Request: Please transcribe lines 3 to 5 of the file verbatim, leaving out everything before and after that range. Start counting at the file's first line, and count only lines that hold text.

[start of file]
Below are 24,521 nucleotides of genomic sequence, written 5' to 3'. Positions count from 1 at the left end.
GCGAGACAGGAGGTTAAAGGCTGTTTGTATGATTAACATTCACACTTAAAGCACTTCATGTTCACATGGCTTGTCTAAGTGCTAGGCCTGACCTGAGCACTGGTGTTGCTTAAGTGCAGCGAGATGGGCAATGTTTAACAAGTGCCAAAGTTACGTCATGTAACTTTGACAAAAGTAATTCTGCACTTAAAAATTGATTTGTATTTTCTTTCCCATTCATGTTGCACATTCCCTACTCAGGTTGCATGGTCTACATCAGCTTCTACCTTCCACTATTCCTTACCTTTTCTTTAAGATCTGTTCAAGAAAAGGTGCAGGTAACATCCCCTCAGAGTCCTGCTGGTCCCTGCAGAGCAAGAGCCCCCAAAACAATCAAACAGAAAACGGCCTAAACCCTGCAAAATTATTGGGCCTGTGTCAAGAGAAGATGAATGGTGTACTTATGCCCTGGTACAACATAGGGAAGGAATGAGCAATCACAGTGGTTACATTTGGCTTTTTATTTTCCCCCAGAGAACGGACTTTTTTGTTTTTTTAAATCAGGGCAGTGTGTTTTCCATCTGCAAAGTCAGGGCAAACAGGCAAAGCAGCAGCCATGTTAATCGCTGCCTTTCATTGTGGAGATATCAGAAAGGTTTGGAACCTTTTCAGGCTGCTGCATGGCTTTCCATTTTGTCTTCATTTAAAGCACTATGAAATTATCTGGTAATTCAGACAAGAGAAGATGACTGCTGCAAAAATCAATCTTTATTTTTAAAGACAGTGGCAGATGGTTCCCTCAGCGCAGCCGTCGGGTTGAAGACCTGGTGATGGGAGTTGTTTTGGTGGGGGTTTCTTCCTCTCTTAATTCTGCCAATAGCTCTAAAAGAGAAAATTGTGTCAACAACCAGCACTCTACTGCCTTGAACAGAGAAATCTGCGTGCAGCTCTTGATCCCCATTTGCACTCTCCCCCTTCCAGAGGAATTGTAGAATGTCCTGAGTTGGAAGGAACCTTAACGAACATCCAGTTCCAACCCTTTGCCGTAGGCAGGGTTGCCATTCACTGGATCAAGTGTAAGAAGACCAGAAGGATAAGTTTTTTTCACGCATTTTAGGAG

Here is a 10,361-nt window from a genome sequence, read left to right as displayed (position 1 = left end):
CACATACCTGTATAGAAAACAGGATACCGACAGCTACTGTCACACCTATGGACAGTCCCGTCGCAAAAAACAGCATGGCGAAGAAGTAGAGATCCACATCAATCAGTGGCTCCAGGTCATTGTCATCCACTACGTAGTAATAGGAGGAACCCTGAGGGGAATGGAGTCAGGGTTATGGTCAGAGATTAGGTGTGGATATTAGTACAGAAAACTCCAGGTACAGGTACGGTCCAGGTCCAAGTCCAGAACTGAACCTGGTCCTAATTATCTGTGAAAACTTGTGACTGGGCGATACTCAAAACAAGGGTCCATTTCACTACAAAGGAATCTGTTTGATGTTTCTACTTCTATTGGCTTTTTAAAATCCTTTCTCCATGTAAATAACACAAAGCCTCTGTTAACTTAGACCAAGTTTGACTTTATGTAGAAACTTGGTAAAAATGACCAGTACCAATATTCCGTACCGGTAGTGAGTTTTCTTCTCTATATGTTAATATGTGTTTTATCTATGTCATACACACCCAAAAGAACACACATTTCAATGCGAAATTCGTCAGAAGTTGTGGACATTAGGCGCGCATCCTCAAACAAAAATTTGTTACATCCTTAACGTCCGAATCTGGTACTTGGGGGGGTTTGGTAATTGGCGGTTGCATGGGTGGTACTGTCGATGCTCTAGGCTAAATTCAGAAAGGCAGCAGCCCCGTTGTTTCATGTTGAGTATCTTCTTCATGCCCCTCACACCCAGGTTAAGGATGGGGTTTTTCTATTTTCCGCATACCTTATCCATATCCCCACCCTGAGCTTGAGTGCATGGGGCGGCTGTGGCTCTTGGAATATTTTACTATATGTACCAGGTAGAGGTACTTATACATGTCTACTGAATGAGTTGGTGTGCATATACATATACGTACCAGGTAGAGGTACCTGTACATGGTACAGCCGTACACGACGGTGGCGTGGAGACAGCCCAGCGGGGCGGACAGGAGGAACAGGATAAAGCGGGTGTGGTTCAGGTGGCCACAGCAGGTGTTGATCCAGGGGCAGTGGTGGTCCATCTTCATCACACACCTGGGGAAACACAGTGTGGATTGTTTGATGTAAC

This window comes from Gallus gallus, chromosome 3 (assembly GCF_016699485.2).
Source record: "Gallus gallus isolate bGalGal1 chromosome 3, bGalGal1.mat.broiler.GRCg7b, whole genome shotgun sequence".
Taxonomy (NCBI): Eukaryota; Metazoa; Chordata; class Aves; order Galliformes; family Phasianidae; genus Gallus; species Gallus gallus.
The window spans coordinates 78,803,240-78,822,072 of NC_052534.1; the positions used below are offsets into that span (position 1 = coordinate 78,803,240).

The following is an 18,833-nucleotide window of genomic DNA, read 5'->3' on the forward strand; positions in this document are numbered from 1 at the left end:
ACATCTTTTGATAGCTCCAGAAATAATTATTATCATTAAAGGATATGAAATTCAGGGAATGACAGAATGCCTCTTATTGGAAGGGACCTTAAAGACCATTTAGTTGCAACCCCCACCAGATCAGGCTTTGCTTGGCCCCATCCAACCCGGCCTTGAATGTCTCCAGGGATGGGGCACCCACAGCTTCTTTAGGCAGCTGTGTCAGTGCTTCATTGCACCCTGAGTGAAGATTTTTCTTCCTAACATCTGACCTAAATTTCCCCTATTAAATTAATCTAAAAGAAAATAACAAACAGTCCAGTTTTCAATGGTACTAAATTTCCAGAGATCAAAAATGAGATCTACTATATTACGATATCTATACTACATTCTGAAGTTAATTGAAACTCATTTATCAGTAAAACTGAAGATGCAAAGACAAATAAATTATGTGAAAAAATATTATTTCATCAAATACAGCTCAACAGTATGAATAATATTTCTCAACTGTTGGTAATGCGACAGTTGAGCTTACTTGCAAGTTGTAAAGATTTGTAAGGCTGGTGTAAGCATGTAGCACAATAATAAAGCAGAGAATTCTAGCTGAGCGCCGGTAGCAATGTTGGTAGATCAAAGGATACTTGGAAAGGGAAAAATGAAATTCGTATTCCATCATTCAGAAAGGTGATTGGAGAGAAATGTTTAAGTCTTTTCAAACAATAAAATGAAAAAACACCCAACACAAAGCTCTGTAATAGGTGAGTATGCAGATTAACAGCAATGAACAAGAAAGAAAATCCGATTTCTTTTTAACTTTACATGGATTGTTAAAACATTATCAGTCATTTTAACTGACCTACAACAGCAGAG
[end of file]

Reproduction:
Here is a 10,361-nt window from a genome sequence, read left to right as displayed (position 1 = left end):
CACATACCTGTATAGAAAACAGGATACCGACAGCTACTGTCACACCTATGGACAGTCCCGTCGCAAAAAACAGCATGGCGAAGAAGTAGAGATCCACATCAATCAGTGGCTCCAGGTCATTGTCATCCACTACGTAGTAATAGGAGGAACCCTGAGGGGAATGGAGTCAGGGTTATGGTCAGAGATTAGGTGTGGATATTAGTACAGAAAACTCCAGGTACAGGTACGGTCCAGGTCCAAGTCCAGAACTGAACCTGGTCCTAATTATCTGTGAAAACTTGTGACTGGGCGATACTCAAAACAAGGGTCCATTTCACTACAAAGGAATCTGTTTGATGTTTCTACTTCTATTGGCTTTTTAAAATCCTTTCTCCATGTAAATAACACAAAGCCTCTGTTAACTTAGACCAAGTTTGACTTTATGTAGAAACTTGGTAAAAATGACCAGTACCAATATTCCGTACCGGTAGTGAGTTTTCTTCTCTATATGTTAATATGTGTTTTATCTATGTCATACACACCCAAAAGAACACACATTTCAATGCGAAATTCGTCAGAAGTTGTGGACATTAGGCGCGCATCCTCAAACAAAAATTTGTTACATCCTTAACGTCCGAATCTGGTACTTGGGGGGGTTTGGTAATTGGCGGTTGCATGGGTGGTACTGTCGATGCTCTAGGCTAAATTCAGAAAGGCAGCAGCCCCGTTGTTTCATGTTGAGTATCTTCTTCATGCCCCTCACACCCAGGTTAAGGATGGGGTTTTTCTATTTTCCGCATACCTTATCCATATCCCCACCCTGAGCTTGAGTGCATGGGGCGGCTGTGGCTCTTGGAATATTTTACTATATGTACCAGGTAGAGGTACTTATACATGTCTACTGAATGAGTTGGTGTGCATATACATATACGTACCAGGTAGAGGTACCTGTACATGGTACAGCCGTACACGACGGTGGCGTGGAGACAGCCCAGCGGGGCGGACAGGAGGAACAGGATAAAGCGGGTGTGGTTCAGGTGGCCACAGCAGGTGTTGATCCAGGGGCAGTGGTGGTCCATCTTCATCACACACCTGGGGAAACACAGTGTGGATTGTTTGATGTAAC

This window comes from Gallus gallus, chromosome 3 (assembly GCF_016699485.2).